Finance majors at the University of Maryland’s Robert H. Smith School of Business hold three of the top five spots in a September ranking of Bloomberg Aptitude Test (BAT) scores.
Kyoung Hun joined the Smith PhD Program in Finance in 2010. Before joining the program, he was a doctoral student in economics at the University of Texas at Austin. His current research focuses on the market microstructure and asset pricing.
The second annual Joseph M. Wikler Finance Case Competition was held on Friday, April 29, 2005, at the Robert H. Smith School of Business. Six teams of four to five undergraduate students participated in this years competition, chosen from 2004-5 BMGT 440 class teams. This year's winners are Hallie Aaron, Megan Cantor, Emilie Hendershot, Alisa Michnik, and Jack Seng (pictured, left).
In keeping with its distinguished record of professional leadership, Smiths finance department will host the biennial Maryland Finance Symposium. Titled Governance, Markets, and Financial Policy, the conference is scheduled to run from Thursday, March 31, to Saturday, April 2, 2005, at the University of Maryland Inn and Conference Center.
What common thread is woven among government agencies, business entities, and Smith School finance students, linking them together? The finance faculty, whose connections affect global finance policy and practice, and enhance the education and career prospects of undergraduate, graduate, and doctoral students.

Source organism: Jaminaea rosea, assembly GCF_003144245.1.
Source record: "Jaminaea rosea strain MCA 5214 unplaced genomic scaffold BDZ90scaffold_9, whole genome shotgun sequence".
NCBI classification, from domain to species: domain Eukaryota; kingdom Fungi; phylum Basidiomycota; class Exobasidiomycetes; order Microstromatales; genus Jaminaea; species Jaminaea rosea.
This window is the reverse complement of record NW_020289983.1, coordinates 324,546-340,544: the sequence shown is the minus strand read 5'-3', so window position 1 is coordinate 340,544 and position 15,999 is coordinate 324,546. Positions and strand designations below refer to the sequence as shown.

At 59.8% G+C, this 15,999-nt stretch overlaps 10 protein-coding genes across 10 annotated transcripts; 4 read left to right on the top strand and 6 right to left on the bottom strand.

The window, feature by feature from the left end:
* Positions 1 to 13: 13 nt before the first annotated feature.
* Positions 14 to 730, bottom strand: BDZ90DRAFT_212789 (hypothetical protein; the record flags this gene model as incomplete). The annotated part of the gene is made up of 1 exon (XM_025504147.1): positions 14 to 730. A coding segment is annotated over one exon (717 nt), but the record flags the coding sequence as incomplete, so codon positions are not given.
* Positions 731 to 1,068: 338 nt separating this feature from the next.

Lemma Senbet, Holder of the William E. Mayer Chair in Finance at the Robert H. Smith School of Business, is among more than 30 members of the influential Financial Economists Roundtable (FER) signing on to a position paper addressing executive compensation issues.
Peter Dixon started the program in Fall 2012. After finishing a Master’s degree in Econometrics at the University of Utah, Peter worked as an analyst for Intermountain Healthcare in Salt Lake City, Utah. His current research interests include financial intermediation, banking, globalization and finance, and corporate finance.
The Federal Housing Finance Agency (FHFA) can use existing powers to reverse the government's control of Fannie Mae and Freddie Mac – without a gridlocked Congress, said Cliff Rossi, professor of the practice in finance at the University of Maryland's Robert H. Smith School of Business and executive-in-residence at the school's Center for Financial Policy.
In this edition of Smith Business Close-Up with the University of Maryland’s Robert H. Smith School of Business, host Jeff Salkin sits down with David Kass to talk about investing and how to figure out a strategy that works for you.